Augmenting Creativity Microsoft is using its Research and Live Labs divisions to extend the applications of software beyond business environments. Song Smith is not the end game. It is the beginning of a new age of software that augments real-time creativity using complex algorithms and databases of things like sound, rhythm, color, texture, design, et al. Microsoft has also released Kodu a software program that teaches children how to visually program new games.
Forget about Microsoft's future operating systems. What is their vision of software for learning and creativity as we enter a Post PC era of touch and voice interfaces, plus networked objects with sensors and microcontrollers?
Microsoft's founding vision was 'a PC on every desk'.
Is their new vision 'software (or algorithms) driving every creative act'?
FueCellMarkets is reporting on a $30 million Phase II contract to expand testing of Solid Oxide Fuel Cell (SOFC) coal syngas power generation. This type of stationary fuel cell converts coal derived gas via electrochemical processes to produce electricity and heat. The result of this scalable non-combustion method is higher efficiency and signficantly lower carbon emissions.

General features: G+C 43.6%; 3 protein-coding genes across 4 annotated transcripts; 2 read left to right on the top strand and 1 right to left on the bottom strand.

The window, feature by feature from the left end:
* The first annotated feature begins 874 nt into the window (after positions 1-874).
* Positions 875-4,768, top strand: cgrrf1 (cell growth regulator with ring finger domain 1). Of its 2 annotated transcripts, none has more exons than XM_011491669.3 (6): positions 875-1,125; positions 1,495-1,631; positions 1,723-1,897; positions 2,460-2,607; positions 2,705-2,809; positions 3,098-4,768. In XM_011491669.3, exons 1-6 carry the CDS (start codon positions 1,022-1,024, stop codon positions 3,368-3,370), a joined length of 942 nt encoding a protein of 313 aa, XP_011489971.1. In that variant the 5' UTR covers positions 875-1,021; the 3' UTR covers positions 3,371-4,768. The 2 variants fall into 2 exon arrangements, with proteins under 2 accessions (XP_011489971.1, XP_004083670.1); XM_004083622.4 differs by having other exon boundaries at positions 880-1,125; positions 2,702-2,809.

Advancing Global Carbon Solutions Coal is not going away anytime soon. In fact, its global market share is growing as the primary source of energy for electricity generation.
Cheaper solar and wind does not, by default, mean less coal in a world economy expected to double energy production in the decades ahead. Coal is already embedded into global power grids, and it is not going to disappear overnight.
If we expect to address carbon emissions, we have to do more than develop alternatives. We need scalable carbon solutions that move us beyond the age of combustion conversion and harmful release of emissions.
While coal will never be 'clean', there are cleaner ways of converting it that result in significantly less carbon emissions. We have written extensively about algae, but fuel cells offer another path forward.
Fuel Cells, Coal Gas, & a Post Combustion Era of Energy Conversion